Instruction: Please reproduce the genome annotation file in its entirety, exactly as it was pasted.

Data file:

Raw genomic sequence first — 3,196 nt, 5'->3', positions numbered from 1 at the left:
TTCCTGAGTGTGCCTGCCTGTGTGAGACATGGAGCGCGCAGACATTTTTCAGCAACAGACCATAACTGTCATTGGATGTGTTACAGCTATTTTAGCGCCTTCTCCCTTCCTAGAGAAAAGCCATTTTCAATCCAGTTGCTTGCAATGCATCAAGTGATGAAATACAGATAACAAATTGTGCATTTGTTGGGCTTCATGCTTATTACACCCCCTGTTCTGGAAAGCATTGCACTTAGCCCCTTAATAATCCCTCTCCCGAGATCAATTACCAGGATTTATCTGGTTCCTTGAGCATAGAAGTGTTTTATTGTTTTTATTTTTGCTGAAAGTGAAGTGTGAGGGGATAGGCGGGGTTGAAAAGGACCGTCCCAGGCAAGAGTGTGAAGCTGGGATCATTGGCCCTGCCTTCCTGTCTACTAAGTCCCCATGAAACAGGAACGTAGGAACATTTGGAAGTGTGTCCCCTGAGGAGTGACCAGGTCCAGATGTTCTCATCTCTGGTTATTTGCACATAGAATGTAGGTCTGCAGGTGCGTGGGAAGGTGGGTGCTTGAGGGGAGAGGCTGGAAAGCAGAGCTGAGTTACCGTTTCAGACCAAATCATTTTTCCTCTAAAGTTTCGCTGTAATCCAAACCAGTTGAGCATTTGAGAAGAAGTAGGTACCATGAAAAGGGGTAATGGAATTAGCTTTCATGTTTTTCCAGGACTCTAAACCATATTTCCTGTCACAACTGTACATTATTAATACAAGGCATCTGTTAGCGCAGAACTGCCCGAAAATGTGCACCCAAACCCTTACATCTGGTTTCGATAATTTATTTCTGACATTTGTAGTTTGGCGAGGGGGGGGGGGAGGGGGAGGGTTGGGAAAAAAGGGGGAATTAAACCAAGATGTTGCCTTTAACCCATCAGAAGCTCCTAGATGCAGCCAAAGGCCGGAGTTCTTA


Raw genomic sequence first — 3,196 nt, 5'->3', positions numbered from 1 at the left:
TTCCTGAGTGTGCCTGCCTGTGTGAGACATGGAGCGCGCAGACATTTTTCAGCAACAGACCATAACTGTCATTGGATGTGTTACAGCTATTTTAGCGCCTTCTCCCTTCCTAGAGAAAAGCCATTTTCAATCCAGTTGCTTGCAATGCATCAAGTGATGAAATACAGATAACAAATTGTGCATTTGTTGGGCTTCATGCTTATTACACCCCCTGTTCTGGAAAGCATTGCACTTAGCCCCTTAATAATCCCTCTCCCGAGATCAATTACCAGGATTTATCTGGTTCCTTGAGCATAGAAGTGTTTTATTGTTTTTATTTTTGCTGAAAGTGAAGTGTGAGGGGATAGGCGGGGTTGAAAAGGACCGTCCCAGGCAAGAGTGTGAAGCTGGGATCATTGGCCCTGCCTTCCTGTCTACTAAGTCCCCATGAAACAGGAACGTAGGAACATTTGGAAGTGTGTCCCCTGAGGAGTGACCAGGTCCAGATGTTCTCATCTCTGGTTATTTGCACATAGAATGTAGGTCTGCAGGTGCGTGGGAAGGTGGGTGCTTGAGGGGAGAGGCTGGAAAGCAGAGCTGAGTTACCGTTTCAGACCAAATCATTTTTCCTCTAAAGTTTCGCTGTAATCCAAACCAGTTGAGCATTTGAGAAGAAGTAGGTACCATGAAAAGGGGTAATGGAATTAGCTTTCATGTTTTTCCAGGACTCTAAACCATATTTCCTGTCACAACTGTACATTATTAATACAAGGCATCTGTTAGCGCAGAACTGCCCGAAAATGTGCACCCAAACCCTTACATCTGGTTTCGATAATTTATTTCTGACATTTGTAGTTTGGCGAGGGGGGGGGGGAGGGGGAGGGTTGGGAAAAAAGGGGGAATTAAACCAAGATGTTGCCTTTAACCCATCAGAAGCTCCTAGATGCAGCCAAAGGCCGGAGTTCTTA